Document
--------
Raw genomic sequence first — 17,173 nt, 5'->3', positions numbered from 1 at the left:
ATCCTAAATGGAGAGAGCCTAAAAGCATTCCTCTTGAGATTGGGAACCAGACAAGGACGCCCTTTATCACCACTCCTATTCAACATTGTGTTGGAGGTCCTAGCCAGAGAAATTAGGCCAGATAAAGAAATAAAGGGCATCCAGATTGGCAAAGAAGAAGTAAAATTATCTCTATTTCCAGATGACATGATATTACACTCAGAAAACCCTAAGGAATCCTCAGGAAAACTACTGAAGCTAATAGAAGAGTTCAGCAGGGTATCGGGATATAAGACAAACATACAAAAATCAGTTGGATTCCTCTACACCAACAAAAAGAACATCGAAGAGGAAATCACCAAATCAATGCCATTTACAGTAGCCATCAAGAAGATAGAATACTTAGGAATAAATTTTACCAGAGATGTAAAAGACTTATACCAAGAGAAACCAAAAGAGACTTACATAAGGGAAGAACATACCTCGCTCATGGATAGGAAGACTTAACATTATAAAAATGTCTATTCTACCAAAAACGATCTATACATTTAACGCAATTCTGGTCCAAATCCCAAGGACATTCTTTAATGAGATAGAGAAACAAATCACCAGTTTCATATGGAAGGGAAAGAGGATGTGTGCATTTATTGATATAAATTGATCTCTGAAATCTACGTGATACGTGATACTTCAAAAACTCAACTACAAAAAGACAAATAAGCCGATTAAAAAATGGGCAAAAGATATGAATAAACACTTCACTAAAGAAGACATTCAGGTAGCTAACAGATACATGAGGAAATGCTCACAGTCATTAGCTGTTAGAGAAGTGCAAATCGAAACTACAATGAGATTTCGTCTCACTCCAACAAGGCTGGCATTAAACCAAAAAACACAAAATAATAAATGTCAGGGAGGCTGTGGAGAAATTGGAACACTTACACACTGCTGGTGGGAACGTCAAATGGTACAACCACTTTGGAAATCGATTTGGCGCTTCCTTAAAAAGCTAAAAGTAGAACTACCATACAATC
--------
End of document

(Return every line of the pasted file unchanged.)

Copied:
Raw genomic sequence first — 17,173 nt, 5'->3', positions numbered from 1 at the left:
ATCCTAAATGGAGAGAGCCTAAAAGCATTCCTCTTGAGATTGGGAACCAGACAAGGACGCCCTTTATCACCACTCCTATTCAACATTGTGTTGGAGGTCCTAGCCAGAGAAATTAGGCCAGATAAAGAAATAAAGGGCATCCAGATTGGCAAAGAAGAAGTAAAATTATCTCTATTTCCAGATGACATGATATTACACTCAGAAAACCCTAAGGAATCCTCAGGAAAACTACTGAAGCTAATAGAAGAGTTCAGCAGGGTATCGGGATATAAGACAAACATACAAAAATCAGTTGGATTCCTCTACACCAACAAAAAGAACATCGAAGAGGAAATCACCAAATCAATGCCATTTACAGTAGCCATCAAGAAGATAGAATACTTAGGAATAAATTTTACCAGAGATGTAAAAGACTTATACCAAGAGAAACCAAAAGAGACTTACATAAGGGAAGAACATACCTCGCTCATGGATAGGAAGACTTAACATTATAAAAATGTCTATTCTACCAAAAACGATCTATACATTTAACGCAATTCTGGTCCAAATCCCAAGGACATTCTTTAATGAGATAGAGAAACAAATCACCAGTTTCATATGGAAGGGAAAGAGGATGTGTGCATTTATTGATATAAATTGATCTCTGAAATCTACGTGATACGTGATACTTCAAAAACTCAACTACAAAAAGACAAATAAGCCGATTAAAAAATGGGCAAAAGATATGAATAAACACTTCACTAAAGAAGACATTCAGGTAGCTAACAGATACATGAGGAAATGCTCACAGTCATTAGCTGTTAGAGAAGTGCAAATCGAAACTACAATGAGATTTCGTCTCACTCCAACAAGGCTGGCATTAAACCAAAAAACACAAAATAATAAATGTCAGGGAGGCTGTGGAGAAATTGGAACACTTACACACTGCTGGTGGGAACGTCAAATGGTACAACCACTTTGGAAATCGATTTGGCGCTTCCTTAAAAAGCTAAAAGTAGAACTACCATACAATC